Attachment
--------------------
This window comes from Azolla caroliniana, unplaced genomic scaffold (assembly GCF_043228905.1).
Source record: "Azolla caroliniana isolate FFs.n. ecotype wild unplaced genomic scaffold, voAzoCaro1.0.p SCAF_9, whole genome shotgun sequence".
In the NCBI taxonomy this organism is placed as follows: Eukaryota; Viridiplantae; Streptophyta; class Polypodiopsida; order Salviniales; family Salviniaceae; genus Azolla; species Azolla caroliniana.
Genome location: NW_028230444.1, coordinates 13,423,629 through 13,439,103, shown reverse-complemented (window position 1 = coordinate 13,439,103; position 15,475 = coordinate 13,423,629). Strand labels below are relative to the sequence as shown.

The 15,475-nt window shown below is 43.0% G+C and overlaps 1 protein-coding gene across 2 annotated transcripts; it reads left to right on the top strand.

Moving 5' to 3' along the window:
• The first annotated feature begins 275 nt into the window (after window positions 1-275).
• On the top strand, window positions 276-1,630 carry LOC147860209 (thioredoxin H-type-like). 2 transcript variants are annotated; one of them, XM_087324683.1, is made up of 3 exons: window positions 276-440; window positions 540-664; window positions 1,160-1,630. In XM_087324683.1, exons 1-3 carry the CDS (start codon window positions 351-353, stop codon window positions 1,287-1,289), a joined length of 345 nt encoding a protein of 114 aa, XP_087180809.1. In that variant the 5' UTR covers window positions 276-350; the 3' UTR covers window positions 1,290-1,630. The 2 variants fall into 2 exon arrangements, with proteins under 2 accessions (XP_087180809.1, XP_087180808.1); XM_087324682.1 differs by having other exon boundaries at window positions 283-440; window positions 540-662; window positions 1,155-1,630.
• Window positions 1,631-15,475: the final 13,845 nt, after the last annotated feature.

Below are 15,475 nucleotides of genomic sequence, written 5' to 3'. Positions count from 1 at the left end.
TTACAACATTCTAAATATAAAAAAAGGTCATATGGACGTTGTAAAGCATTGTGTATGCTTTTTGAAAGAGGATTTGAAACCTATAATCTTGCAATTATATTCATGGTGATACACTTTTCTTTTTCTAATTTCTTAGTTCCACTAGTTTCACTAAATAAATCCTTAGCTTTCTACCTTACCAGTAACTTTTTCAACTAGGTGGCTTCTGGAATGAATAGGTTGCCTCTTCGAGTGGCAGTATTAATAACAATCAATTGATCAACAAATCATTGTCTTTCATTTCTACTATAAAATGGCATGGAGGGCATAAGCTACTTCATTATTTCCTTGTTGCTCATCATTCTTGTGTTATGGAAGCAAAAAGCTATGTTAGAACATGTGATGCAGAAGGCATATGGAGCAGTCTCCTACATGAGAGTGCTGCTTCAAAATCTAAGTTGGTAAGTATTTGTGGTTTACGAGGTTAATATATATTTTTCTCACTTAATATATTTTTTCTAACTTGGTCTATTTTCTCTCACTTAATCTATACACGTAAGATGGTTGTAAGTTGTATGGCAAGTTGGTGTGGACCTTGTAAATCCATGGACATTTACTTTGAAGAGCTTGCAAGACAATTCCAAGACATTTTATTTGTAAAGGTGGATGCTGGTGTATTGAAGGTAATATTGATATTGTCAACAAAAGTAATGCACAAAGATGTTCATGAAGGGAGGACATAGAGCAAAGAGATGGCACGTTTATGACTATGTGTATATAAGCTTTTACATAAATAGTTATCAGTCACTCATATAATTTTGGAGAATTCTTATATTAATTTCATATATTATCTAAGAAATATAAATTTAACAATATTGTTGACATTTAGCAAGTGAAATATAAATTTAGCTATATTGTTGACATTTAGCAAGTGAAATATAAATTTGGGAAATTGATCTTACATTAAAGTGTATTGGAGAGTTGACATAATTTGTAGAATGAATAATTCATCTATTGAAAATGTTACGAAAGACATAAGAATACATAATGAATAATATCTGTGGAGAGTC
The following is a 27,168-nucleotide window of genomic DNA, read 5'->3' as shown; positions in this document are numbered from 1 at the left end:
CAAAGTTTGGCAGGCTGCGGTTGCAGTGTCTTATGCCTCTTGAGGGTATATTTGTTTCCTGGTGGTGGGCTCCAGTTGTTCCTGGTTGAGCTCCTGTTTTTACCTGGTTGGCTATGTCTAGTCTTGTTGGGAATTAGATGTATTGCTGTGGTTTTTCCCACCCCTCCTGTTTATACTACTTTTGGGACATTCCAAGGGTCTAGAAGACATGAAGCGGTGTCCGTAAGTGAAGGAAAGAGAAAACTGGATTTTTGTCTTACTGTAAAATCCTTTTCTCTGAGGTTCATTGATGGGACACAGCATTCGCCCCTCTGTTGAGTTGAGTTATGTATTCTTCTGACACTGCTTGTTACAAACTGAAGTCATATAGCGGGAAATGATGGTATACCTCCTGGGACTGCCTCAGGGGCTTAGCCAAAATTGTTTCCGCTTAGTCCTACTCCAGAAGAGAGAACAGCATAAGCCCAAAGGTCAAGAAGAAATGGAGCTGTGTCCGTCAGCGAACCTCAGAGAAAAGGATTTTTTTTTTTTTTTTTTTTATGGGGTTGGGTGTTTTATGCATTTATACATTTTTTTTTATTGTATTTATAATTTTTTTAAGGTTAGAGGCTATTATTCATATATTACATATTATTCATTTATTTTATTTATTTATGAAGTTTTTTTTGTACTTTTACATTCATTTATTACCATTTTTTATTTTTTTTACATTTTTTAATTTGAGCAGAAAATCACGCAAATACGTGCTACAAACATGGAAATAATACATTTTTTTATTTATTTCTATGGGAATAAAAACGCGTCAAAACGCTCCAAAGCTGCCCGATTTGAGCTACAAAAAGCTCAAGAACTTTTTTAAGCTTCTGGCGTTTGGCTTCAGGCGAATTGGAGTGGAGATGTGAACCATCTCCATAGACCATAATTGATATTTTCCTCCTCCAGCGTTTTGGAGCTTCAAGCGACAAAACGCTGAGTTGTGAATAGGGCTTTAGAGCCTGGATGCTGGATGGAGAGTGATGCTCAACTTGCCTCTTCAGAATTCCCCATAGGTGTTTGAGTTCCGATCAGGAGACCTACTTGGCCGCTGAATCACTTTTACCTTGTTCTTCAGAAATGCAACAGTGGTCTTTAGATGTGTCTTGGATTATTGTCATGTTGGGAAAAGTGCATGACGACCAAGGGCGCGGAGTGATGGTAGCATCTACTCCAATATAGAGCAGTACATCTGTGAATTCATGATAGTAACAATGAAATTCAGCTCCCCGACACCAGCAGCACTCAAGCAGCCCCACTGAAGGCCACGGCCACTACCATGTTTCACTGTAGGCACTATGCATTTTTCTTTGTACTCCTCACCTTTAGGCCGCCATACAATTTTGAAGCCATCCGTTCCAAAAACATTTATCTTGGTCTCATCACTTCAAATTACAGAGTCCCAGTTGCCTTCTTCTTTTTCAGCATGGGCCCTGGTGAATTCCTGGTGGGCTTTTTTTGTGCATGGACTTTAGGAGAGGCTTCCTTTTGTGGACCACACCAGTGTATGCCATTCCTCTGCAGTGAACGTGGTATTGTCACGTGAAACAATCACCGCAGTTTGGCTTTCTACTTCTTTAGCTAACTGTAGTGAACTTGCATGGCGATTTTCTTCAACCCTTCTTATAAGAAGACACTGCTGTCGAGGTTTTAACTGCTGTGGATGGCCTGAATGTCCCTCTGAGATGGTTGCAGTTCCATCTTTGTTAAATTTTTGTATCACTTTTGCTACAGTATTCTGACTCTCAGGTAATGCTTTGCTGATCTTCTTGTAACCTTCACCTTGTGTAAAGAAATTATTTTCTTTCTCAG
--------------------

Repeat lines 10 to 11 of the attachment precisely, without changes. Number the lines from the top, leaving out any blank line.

Below are 15,475 nucleotides of genomic sequence, written 5' to 3'. Positions count from 1 at the left end.
TTACAACATTCTAAATATAAAAAAAGGTCATATGGACGTTGTAAAGCATTGTGTATGCTTTTTGAAAGAGGATTTGAAACCTATAATCTTGCAATTATATTCATGGTGATACACTTTTCTTTTTCTAATTTCTTAGTTCCACTAGTTTCACTAAATAAATCCTTAGCTTTCTACCTTACCAGTAACTTTTTCAACTAGGTGGCTTCTGGAATGAATAGGTTGCCTCTTCGAGTGGCAGTATTAATAACAATCAATTGATCAACAAATCATTGTCTTTCATTTCTACTATAAAATGGCATGGAGGGCATAAGCTACTTCATTATTTCCTTGTTGCTCATCATTCTTGTGTTATGGAAGCAAAAAGCTATGTTAGAACATGTGATGCAGAAGGCATATGGAGCAGTCTCCTACATGAGAGTGCTGCTTCAAAATCTAAGTTGGTAAGTATTTGTGGTTTACGAGGTTAATATATATTTTTCTCACTTAATATATTTTTTCTAACTTGGTCTATTTTCTCTCACTTAATCTATACACGTAAGATGGTTGTAAGTTGTATGGCAAGTTGGTGTGGACCTTGTAAATCCATGGACATTTACTTTGAAGAGCTTGCAAGACAATTCCAAGACATTTTATTTGTAAAGGTGGATGCTGGTGTATTGAAGGTAATATTGATATTGTCAACAAAAGTAATGCACAAAGATGTTCATGAAGGGAGGACATAGAGCAAAGAGATGGCACGTTTATGACTATGTGTATATAAGCTTTTACATAAATAGTTATCAGTCACTCATATAATTTTGGAGAATTCTTATATTAATTTCATATATTATCTAAGAAATATAAATTTAACAATATTGTTGACATTTAGCAAGTGAAATATAAATTTAGCTATATTGTTGACATTTAGCAAGTGAAATATAAATTTGGGAAATTGATCTTACATTAAAGTGTATTGGAGAGTTGACATAATTTGTAGAATGAATAATTCATCTATTGAAAATGTTACGAAAGACATAAGAATACATAATGAATAATATCTGTGGAGAGTC